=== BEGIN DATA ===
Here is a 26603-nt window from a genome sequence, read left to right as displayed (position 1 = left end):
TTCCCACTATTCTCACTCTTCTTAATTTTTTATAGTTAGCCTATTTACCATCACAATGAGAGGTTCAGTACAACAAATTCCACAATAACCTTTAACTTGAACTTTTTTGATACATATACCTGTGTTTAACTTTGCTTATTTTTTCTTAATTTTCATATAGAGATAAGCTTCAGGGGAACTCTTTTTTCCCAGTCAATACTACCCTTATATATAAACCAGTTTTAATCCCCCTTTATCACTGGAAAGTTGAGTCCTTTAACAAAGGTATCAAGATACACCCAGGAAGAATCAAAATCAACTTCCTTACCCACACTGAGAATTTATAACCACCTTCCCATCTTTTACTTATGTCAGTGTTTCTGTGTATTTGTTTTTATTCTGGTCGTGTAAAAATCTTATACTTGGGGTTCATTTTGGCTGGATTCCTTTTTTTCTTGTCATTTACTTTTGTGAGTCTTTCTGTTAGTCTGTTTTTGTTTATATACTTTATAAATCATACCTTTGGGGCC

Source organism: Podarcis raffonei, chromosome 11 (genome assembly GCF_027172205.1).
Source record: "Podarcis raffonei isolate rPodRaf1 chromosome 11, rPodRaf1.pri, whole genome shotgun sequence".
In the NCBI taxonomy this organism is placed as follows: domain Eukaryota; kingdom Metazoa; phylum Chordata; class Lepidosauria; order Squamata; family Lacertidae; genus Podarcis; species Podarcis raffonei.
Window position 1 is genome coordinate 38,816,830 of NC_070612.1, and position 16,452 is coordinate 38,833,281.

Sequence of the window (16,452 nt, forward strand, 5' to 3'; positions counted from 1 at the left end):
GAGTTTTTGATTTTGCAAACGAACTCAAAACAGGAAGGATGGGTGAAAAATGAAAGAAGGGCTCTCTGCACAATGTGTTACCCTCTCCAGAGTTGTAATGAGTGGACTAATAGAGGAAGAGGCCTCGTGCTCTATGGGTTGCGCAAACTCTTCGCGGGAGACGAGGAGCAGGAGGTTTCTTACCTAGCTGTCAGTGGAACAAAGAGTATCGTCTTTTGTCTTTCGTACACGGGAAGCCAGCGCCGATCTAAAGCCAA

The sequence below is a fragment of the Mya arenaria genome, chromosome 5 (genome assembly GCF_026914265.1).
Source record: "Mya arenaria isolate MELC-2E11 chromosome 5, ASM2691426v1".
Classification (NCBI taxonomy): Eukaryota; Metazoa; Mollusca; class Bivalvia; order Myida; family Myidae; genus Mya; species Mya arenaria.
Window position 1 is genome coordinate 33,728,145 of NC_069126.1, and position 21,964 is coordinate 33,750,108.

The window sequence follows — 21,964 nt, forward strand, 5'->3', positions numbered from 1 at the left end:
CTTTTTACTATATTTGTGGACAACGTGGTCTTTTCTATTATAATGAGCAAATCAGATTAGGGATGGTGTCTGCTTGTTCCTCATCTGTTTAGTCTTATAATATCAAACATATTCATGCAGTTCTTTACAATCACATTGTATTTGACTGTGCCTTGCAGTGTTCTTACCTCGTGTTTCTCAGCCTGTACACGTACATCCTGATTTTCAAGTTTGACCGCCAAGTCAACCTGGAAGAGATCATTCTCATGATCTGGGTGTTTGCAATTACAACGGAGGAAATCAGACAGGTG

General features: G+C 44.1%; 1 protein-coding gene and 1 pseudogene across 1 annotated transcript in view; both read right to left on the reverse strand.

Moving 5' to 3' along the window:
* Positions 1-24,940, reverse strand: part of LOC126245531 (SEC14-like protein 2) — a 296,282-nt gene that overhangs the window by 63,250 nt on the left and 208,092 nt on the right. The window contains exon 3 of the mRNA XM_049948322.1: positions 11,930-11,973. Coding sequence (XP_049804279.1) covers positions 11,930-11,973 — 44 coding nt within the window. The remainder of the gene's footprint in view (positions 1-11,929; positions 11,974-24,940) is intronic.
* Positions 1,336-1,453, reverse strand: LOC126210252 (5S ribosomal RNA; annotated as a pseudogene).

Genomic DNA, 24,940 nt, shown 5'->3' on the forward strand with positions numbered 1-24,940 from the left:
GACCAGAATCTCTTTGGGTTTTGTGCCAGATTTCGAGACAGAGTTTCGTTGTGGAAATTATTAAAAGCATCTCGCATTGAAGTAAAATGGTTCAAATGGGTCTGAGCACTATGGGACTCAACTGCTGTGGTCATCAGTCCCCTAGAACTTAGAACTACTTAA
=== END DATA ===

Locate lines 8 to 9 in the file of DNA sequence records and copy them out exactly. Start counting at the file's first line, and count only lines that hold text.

GAGTTTTTGATTTTGCAAACGAACTCAAAACAGGAAGGATGGGTGAAAAATGAAAGAAGGGCTCTCTGCACAATGTGTTACCCTCTCCAGAGTTGTAATGAGTGGACTAATAGAGGAAGAGGCCTCGTGCTCTATGGGTTGCGCAAACTCTTCGCGGGAGACGAGGAGCAGGAGGTTTCTTACCTAGCTGTCAGTGGAACAAAGAGTATCGTCTTTTGTCTTTCGTACACGGGAAGCCAGCGCCGATCTAAAGCCAA

The sequence below is a fragment of the Mya arenaria genome, chromosome 5 (genome assembly GCF_026914265.1).